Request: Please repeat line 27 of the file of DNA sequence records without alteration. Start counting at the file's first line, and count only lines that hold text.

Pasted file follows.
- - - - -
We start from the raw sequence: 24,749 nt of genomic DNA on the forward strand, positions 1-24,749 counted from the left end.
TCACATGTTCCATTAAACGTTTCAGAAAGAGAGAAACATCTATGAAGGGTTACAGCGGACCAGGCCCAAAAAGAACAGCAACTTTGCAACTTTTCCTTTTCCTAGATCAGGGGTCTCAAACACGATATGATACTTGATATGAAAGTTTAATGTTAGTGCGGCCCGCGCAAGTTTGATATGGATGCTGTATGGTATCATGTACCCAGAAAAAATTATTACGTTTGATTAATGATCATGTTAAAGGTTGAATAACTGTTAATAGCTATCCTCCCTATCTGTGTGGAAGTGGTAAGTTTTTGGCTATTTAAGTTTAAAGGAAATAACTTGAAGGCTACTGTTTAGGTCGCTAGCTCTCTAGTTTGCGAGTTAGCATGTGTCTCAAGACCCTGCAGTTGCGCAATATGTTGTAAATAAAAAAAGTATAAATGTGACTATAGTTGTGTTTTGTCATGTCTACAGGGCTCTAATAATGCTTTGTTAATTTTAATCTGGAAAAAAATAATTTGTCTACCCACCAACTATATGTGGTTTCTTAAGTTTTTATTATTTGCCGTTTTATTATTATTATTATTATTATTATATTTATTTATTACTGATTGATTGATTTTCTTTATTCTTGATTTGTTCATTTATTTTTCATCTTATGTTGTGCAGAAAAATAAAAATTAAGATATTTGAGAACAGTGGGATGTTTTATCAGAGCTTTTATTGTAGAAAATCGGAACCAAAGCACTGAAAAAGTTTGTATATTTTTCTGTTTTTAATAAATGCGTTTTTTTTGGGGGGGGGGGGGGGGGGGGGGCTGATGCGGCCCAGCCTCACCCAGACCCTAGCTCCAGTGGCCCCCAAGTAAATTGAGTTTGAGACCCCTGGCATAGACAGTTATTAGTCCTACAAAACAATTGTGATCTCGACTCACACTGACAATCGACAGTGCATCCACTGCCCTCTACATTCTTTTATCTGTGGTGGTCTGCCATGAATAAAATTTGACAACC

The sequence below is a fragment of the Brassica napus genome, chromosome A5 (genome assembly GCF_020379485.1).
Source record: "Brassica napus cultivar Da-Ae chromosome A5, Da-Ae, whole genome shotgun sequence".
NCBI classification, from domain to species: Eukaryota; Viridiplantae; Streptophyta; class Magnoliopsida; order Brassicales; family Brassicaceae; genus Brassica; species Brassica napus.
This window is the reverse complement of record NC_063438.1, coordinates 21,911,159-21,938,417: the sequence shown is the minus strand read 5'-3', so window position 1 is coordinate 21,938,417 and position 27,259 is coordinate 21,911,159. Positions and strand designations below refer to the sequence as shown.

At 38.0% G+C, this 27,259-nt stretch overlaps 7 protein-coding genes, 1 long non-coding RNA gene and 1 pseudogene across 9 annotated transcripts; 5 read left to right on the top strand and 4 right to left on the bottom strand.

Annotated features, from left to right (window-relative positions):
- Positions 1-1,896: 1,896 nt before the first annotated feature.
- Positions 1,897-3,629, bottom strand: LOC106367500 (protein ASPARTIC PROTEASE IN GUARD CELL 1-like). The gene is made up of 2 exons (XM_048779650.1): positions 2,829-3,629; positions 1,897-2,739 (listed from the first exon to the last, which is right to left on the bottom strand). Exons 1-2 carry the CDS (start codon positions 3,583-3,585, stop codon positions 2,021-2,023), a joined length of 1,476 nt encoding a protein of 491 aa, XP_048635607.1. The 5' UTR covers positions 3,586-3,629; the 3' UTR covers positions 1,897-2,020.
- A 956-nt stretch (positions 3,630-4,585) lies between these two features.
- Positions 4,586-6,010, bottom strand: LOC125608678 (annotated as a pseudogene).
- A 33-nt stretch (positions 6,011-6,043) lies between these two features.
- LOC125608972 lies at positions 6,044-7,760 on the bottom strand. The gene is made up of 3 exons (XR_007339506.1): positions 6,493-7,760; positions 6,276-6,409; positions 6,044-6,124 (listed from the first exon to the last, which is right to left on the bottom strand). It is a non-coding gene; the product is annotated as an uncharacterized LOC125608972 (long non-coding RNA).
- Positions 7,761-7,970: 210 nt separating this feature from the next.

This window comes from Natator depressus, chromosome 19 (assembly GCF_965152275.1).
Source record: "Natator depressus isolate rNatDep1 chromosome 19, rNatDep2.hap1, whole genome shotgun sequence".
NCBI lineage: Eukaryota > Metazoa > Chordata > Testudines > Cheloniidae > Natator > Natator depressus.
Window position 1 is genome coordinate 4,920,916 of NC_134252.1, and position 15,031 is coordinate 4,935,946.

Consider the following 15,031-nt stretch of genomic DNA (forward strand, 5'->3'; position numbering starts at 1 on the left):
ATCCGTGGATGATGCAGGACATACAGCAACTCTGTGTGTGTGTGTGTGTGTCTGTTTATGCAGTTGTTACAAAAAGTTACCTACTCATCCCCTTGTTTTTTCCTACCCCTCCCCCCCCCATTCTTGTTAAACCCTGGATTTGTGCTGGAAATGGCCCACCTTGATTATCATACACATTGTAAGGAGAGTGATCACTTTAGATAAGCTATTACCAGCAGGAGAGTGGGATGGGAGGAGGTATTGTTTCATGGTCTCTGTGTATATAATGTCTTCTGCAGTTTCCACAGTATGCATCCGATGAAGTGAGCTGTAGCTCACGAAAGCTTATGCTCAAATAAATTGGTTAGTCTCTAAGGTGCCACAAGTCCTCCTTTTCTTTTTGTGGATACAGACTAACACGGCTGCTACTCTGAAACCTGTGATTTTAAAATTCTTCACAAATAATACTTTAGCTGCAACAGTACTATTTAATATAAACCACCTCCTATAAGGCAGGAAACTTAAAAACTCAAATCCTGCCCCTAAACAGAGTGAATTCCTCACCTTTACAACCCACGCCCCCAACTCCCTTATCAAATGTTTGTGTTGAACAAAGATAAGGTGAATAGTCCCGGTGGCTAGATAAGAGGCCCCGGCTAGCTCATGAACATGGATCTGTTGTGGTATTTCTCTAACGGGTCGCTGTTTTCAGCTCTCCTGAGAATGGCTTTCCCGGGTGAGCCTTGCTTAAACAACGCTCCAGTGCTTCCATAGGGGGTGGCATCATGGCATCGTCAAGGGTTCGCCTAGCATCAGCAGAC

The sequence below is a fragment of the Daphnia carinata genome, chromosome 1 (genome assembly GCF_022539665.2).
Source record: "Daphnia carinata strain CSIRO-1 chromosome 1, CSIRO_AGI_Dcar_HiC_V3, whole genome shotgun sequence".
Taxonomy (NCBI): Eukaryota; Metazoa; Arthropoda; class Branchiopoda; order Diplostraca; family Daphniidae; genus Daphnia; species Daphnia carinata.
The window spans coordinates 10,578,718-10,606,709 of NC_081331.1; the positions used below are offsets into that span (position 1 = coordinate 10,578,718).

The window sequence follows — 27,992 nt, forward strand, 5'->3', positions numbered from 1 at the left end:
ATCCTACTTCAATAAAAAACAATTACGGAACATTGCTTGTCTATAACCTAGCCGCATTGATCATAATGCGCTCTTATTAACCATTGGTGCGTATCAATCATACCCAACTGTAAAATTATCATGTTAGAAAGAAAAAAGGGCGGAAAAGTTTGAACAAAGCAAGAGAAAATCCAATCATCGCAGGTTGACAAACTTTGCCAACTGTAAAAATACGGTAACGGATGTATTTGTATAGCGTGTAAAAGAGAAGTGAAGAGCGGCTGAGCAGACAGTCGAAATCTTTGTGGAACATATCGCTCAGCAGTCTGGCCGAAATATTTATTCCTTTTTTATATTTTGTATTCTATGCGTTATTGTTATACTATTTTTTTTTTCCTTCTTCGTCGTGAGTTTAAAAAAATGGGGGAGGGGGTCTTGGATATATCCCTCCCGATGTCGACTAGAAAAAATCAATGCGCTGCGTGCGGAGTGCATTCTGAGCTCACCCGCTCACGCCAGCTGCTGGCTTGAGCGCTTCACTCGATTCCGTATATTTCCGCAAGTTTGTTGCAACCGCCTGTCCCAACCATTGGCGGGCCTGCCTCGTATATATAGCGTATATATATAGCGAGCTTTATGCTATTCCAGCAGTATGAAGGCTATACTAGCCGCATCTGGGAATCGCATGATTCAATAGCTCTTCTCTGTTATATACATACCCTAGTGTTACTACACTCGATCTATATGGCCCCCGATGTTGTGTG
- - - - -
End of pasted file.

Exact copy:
ATCCTACTTCAATAAAAAACAATTACGGAACATTGCTTGTCTATAACCTAGCCGCATTGATCATAATGCGCTCTTATTAACCATTGGTGCGTATCAATCATACCCAACTGTAAAATTATCATGTTAGAAAGAAAAAAGGGCGGAAAAGTTTGAACAAAGCAAGAGAAAATCCAATCATCGCAGGTTGACAAACTTTGCCAACTGTAAAAATACGGTAACGGATGTATTTGTATAGCGTGTAAAAGAGAAGTGAAGAGCGGCTGAGCAGACAGTCGAAATCTTTGTGGAACATATCGCTCAGCAGTCTGGCCGAAATATTTATTCCTTTTTTATATTTTGTATTCTATGCGTTATTGTTATACTATTTTTTTTTTCCTTCTTCGTCGTGAGTTTAAAAAAATGGGGGAGGGGGTCTTGGATATATCCCTCCCGATGTCGACTAGAAAAAATCAATGCGCTGCGTGCGGAGTGCATTCTGAGCTCACCCGCTCACGCCAGCTGCTGGCTTGAGCGCTTCACTCGATTCCGTATATTTCCGCAAGTTTGTTGCAACCGCCTGTCCCAACCATTGGCGGGCCTGCCTCGTATATATAGCGTATATATATAGCGAGCTTTATGCTATTCCAGCAGTATGAAGGCTATACTAGCCGCATCTGGGAATCGCATGATTCAATAGCTCTTCTCTGTTATATACATACCCTAGTGTTACTACACTCGATCTATATGGCCCCCGATGTTGTGTG